Accordingly, a method is provided that facilitates efficient storage of metadata comprising storing an information source name and identification number for an information source containing information resources in a first database table. The method can further include, storing attribute values for a subject, a predicate, and an object for an information resource in a de-normalized database table. In addition, the information source identification number can be stored in the de-normalized database table. The method further includes storing a type attribute value (e.g., blank, URI, or literal) and integrity check attribute value (e.g., storing a binary checksum value) for each attribute value of the subject, predicate, and object in the de-normalized database table. In related embodiments, a database management system and computer readable provide efficient storage of resource description framework metadata.

In further consideration of the above-described limitations, various embodiments of the invention provides efficient techniques and related systems for converting SPARQL queries to SQL queries, to further expedite triplet access. Accordingly, various embodiments of the invention can implement a reliable algorithm in conjunction with RDF data store design to efficiently perform the query conversion to the SQL query that the database engine understands.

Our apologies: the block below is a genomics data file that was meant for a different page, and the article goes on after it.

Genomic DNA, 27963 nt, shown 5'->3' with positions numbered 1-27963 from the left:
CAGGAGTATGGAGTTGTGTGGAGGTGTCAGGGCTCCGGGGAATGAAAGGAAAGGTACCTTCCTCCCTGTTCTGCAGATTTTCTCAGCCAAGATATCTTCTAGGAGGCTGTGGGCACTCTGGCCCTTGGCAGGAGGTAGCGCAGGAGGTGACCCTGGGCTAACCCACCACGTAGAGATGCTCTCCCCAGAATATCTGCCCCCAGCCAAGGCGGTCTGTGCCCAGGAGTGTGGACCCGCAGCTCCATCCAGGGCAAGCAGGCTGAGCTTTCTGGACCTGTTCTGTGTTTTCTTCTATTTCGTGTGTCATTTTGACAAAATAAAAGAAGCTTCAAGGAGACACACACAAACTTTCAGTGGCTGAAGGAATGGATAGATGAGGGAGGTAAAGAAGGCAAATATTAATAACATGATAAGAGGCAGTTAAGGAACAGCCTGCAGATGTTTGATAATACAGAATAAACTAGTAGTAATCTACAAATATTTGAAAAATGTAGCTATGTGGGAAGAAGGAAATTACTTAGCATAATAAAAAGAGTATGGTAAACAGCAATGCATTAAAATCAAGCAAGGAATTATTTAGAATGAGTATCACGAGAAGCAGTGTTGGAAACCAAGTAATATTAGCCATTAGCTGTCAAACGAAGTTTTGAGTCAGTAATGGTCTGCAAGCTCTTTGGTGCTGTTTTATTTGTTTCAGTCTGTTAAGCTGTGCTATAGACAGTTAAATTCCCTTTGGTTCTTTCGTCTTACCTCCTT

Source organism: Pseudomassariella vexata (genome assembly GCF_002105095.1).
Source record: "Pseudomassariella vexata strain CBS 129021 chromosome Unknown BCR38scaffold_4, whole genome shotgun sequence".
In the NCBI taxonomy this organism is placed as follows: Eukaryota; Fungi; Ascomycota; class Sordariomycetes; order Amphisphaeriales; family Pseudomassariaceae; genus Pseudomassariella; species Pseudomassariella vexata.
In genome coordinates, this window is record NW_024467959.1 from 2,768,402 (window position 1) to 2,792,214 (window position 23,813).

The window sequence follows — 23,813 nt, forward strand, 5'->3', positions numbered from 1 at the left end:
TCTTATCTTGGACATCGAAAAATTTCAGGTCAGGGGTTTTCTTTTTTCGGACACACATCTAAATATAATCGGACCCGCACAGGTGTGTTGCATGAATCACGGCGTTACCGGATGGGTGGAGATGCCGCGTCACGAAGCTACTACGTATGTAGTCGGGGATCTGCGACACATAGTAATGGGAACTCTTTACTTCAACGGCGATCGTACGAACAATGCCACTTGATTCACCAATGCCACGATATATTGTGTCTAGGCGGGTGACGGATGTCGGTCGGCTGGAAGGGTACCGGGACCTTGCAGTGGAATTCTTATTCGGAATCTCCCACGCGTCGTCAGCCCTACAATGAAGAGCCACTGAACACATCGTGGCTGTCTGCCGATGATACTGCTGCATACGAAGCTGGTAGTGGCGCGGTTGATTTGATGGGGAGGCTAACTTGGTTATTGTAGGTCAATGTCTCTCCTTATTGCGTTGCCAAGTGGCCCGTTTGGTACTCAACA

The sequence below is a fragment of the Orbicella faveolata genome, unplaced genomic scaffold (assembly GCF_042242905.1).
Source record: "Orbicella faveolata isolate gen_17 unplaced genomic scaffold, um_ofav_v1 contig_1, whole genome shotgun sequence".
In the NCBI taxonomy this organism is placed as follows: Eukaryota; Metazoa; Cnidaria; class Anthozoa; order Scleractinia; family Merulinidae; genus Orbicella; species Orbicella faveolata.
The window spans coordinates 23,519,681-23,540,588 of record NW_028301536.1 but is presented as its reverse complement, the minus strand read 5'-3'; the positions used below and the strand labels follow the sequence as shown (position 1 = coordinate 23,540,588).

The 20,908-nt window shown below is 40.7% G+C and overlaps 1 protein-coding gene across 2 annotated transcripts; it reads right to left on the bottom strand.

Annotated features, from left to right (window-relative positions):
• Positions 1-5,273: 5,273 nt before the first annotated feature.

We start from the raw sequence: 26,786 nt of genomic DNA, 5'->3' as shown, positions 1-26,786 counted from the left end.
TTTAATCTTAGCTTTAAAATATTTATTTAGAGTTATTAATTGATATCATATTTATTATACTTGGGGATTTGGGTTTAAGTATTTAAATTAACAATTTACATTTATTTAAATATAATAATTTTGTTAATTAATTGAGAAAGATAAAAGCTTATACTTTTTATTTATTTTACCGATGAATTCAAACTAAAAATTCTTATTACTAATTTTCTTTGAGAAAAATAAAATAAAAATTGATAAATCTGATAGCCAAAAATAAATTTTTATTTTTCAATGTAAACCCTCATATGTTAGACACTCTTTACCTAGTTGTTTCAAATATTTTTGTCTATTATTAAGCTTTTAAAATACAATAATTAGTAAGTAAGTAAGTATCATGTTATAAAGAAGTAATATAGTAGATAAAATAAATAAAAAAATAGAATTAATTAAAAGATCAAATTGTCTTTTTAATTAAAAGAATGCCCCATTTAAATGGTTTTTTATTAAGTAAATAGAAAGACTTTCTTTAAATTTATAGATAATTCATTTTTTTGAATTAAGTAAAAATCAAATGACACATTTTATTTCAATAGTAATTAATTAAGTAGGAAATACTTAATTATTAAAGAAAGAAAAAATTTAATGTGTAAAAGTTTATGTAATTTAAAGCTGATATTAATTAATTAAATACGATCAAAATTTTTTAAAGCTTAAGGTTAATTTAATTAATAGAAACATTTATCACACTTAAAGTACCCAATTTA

One particular high-level methodology comprises receiving a query substantially conforming to a SPARQL. The query can then be parsed to extract a token list of RDF terms in the where clause of the SPARQL query. The method then applies the conversion algorithm logic to convert the query into a structured query language query, wherein structured query language query is configured to query a relational database storing data in at least one de-normalized table.

Advantageously, the various embodiments provide RDF stores that are highly available, scalable, and distributed systems, capable of storing and querying billions of data while achieving higher performance than in-memory querying.

A simplified summary is provided herein to help enable a basic or general understanding of various aspects of exemplary, non-limiting embodiments that follow in the more detailed description and the accompanying drawings. This summary is not intended, however, as an extensive or exhaustive overview. Instead, the sole purpose of this summary is to present some concepts related to some exemplary non-limiting embodiments of the invention in a simplified form as a prelude to the more detailed description of the various embodiments of the invention that follows.

BRIEF DESCRIPTION OF THE DRAWINGS

RDF store database designs and efficient techniques for converting SPARQL Queries to SQL Queries, and related systems and methods for faster triplet access are further described with reference to the accompanying drawings in which:

FIG. 1 illustrates an overview of an exemplary computing environment suitable for incorporation of embodiments of the present invention;

FIG. 2 illustrates an exemplary non-limiting block diagram of a system for RDF metadata storage for faster triplet access according to various embodiments of the present invention;